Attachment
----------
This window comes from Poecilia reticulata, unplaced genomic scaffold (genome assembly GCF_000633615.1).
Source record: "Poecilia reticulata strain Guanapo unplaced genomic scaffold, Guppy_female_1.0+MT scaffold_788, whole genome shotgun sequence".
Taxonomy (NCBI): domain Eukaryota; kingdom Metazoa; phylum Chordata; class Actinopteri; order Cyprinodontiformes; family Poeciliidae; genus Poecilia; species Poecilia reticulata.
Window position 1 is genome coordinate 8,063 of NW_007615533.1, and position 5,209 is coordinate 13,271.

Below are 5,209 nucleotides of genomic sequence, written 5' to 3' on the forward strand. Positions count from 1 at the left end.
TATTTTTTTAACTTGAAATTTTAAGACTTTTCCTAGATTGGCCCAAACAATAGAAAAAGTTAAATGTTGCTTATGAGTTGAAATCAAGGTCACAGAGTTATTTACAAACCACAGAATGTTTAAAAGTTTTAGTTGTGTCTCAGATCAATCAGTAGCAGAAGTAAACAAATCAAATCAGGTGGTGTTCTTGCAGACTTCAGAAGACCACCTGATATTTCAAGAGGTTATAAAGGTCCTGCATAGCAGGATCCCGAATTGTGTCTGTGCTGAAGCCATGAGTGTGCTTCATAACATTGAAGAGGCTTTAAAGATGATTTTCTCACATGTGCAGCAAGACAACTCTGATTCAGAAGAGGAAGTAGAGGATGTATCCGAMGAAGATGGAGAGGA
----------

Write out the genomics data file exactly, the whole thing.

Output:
This window comes from Poecilia reticulata, unplaced genomic scaffold (genome assembly GCF_000633615.1).
Source record: "Poecilia reticulata strain Guanapo unplaced genomic scaffold, Guppy_female_1.0+MT scaffold_788, whole genome shotgun sequence".
Taxonomy (NCBI): domain Eukaryota; kingdom Metazoa; phylum Chordata; class Actinopteri; order Cyprinodontiformes; family Poeciliidae; genus Poecilia; species Poecilia reticulata.
Window position 1 is genome coordinate 8,063 of NW_007615533.1, and position 5,209 is coordinate 13,271.

Below are 5,209 nucleotides of genomic sequence, written 5' to 3' on the forward strand. Positions count from 1 at the left end.
TATTTTTTTAACTTGAAATTTTAAGACTTTTCCTAGATTGGCCCAAACAATAGAAAAAGTTAAATGTTGCTTATGAGTTGAAATCAAGGTCACAGAGTTATTTACAAACCACAGAATGTTTAAAAGTTTTAGTTGTGTCTCAGATCAATCAGTAGCAGAAGTAAACAAATCAAATCAGGTGGTGTTCTTGCAGACTTCAGAAGACCACCTGATATTTCAAGAGGTTATAAAGGTCCTGCATAGCAGGATCCCGAATTGTGTCTGTGCTGAAGCCATGAGTGTGCTTCATAACATTGAAGAGGCTTTAAAGATGATTTTCTCACATGTGCAGCAAGACAACTCTGATTCAGAAGAGGAAGTAGAGGATGTATCCGAMGAAGATGGAGAGGA